“I actually went down there to audition and they liked me,” he said. “I ended up staying two weeks and started working on some new songs with them. You could tell that story, and it sounds like a fairytale.”
Foreigner’s first eight singles cracked the Billboard Top 20, making them the first band since The Beatles to achieve this. Gramm performed vocals on all of Foreigner’s hits including “Feels Like the First Time,” “Cold as Ice,” “Long, Long Way from Home,” “Hot Blooded,” “Double Vision,” “Blue Morning, Blue Day,” “Dirty White Boy,” “Head Games,” “Urgent,” “Juke Box Hero,” “Break It Up,” “That Was Yesterday,” “Say You Will” and “I Don’t Want to Live Without You.”
Gramm co-wrote most of the songs for the band, which achieved two of its biggest hits with the ballads “Waiting for a Girl Like You,” which spent a record-setting 10 weeks at No. 2 on the Billboard pop chart in 1981-82, and “I Want to Know What Love Is,” a No. 1 hit for the band internationally in the US and UK in 1985.
With the release of “4,” also known as “Foreigner 4” in 1981, the band struck a perfect balance between hard rocking tunes and smooth power ballads.
“We were very careful with the types of tempos and the songs — if they were in an uplifting key or whatever,” he said. “We had enough ballads to play three or four rock songs and then come down to a ballad and then pick up again. We actually had more songs than we needed, so to pare it down and actually take some songs out of the list, was really difficult to do. But it worked out really good.”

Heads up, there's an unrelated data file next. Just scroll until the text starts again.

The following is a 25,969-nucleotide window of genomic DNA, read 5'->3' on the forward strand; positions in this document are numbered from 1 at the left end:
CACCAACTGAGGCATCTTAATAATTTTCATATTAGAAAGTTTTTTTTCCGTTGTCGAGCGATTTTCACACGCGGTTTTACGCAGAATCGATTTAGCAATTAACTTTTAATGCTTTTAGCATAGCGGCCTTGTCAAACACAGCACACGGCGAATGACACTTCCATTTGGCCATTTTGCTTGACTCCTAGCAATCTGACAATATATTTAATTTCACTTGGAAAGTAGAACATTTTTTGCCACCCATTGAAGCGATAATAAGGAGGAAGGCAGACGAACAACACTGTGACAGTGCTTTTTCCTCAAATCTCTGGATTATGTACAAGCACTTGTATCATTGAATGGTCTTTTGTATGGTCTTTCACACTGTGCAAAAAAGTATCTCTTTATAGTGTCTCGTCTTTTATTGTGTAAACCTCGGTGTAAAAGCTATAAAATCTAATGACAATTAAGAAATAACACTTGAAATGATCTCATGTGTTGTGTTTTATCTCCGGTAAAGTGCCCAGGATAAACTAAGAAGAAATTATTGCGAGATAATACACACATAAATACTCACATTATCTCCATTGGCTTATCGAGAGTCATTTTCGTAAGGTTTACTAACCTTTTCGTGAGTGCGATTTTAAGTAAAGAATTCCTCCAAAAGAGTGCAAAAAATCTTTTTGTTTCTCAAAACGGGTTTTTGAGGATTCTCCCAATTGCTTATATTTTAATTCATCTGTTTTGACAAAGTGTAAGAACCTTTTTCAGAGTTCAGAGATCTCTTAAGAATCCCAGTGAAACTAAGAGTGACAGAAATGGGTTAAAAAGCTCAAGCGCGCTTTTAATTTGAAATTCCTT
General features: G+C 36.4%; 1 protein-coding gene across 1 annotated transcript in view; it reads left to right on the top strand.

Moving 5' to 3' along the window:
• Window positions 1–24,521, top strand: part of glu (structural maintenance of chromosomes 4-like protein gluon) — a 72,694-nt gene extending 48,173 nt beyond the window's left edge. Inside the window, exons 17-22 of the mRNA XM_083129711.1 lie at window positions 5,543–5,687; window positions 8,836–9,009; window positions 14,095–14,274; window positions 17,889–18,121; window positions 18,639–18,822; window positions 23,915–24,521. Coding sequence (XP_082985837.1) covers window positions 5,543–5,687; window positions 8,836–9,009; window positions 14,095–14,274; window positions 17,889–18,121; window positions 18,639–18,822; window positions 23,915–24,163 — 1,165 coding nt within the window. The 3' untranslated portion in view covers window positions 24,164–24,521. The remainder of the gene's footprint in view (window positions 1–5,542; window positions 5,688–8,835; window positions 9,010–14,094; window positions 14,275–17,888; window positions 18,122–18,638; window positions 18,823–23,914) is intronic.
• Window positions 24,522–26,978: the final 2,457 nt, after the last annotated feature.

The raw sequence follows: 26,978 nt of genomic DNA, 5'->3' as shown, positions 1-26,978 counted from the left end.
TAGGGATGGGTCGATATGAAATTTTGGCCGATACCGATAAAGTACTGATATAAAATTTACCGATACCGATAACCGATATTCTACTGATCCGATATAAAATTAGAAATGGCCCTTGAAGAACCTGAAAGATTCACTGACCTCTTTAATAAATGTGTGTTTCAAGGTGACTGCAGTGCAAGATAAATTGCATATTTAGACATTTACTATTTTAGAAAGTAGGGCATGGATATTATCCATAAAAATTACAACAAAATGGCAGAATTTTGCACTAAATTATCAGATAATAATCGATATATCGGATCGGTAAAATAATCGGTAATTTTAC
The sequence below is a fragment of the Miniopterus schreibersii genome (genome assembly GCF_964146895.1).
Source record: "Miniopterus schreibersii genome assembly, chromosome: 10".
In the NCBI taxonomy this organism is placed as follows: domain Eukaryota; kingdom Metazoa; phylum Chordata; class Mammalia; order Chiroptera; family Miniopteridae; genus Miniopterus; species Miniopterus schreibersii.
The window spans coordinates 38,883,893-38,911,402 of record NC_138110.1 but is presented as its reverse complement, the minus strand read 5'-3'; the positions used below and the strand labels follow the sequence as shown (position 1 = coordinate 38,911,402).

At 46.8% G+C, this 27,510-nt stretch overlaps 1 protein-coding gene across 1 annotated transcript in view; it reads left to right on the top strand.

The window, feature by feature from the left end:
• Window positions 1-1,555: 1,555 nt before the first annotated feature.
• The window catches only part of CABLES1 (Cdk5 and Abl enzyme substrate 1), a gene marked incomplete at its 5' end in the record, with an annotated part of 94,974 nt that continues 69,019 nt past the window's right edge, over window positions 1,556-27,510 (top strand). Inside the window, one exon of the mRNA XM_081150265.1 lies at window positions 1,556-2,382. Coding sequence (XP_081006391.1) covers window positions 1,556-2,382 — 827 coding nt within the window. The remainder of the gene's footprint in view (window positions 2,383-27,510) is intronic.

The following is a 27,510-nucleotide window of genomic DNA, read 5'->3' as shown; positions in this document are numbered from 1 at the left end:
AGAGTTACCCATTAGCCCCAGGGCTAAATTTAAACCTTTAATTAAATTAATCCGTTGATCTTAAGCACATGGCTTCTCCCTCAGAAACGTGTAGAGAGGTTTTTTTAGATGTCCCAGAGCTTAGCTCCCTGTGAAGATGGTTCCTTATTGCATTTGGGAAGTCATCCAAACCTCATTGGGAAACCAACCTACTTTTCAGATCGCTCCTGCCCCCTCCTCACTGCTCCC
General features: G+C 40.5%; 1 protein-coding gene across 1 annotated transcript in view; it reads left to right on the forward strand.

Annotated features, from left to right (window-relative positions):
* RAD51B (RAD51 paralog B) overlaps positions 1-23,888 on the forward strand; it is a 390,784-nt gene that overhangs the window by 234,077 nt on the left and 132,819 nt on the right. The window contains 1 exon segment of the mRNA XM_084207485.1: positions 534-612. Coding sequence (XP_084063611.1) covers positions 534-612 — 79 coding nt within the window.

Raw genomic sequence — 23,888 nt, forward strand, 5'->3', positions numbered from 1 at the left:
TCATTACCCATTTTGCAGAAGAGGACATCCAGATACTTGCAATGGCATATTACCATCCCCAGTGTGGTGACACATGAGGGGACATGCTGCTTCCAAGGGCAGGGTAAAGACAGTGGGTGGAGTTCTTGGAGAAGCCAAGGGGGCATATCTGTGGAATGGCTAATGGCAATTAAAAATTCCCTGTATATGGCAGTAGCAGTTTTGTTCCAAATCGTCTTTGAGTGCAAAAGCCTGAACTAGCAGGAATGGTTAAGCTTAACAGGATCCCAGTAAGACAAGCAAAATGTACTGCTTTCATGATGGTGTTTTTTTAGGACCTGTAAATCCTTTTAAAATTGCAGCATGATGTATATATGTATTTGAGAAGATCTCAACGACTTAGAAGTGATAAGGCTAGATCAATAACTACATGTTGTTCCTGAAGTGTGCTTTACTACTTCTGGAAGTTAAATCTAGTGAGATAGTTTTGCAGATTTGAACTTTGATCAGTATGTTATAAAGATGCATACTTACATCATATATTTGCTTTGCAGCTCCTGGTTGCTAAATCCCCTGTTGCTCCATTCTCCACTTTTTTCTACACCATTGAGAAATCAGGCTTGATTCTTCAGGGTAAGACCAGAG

Following the success of the album “Agent Provocateur” in 1984-85, Gramm decided to go solo, which can prove to be a daunting task for any frontman for an already extremely successful rock and roll band.
“It was scary because I was told by the president of my record company that if my solo album failed, Foreigner would also go down the tubes,” he said. “So that put a little extra stress on me.”
But Gramm had nothing to fear, as he hit it big with his first solo effort in January 1987 with “Ready or Not,” which featured the top five hit single “Midnight Blue.” Shortly after the release of “Ready or Not,” rehearsals for Foreigner’s next album had started, but stalled as Gramm’s status with the group was uncertain. But after the promotion and concert dates for Gramm’s album were finished, he rejoined Foreigner in the studio for their next album, “Inside Information,” which was released at the end of 1987.
Eventually, a second solo effort, “Long Hard Look” in October 1989, included the top ten hit, “Just Between You and Me,” and “True Blue Love,” which reached the Top 40.
After rejoining Foreigner for a couple stints, which included a greatest hits collection in 1992 and another album of new material in 1995, Gramm left the band for good in 2003.
“I left permanently and I think that was the best move for me at that point,” he said.
But he has no regrets, as he helped create some of the most popular rock anthems of all time.
“I aspired to writing memorable songs and hearing them on the radio,” he said. “I didn’t really think that much about the hard work touring and the accolades and all the other stuff that goes with it.”
In June 2013, Gramm and Jones were inducted into the Songwriters Hall of Fame.
As for the future, Gramm said he has plans to release some brand-new material.
“I know we’ve been writing songs and kind of stockpiling them, and then we take a look at them and work on them a little bit,” he said. “But I think probably towards the end of the summer or early fall, we’re going to put another album together.”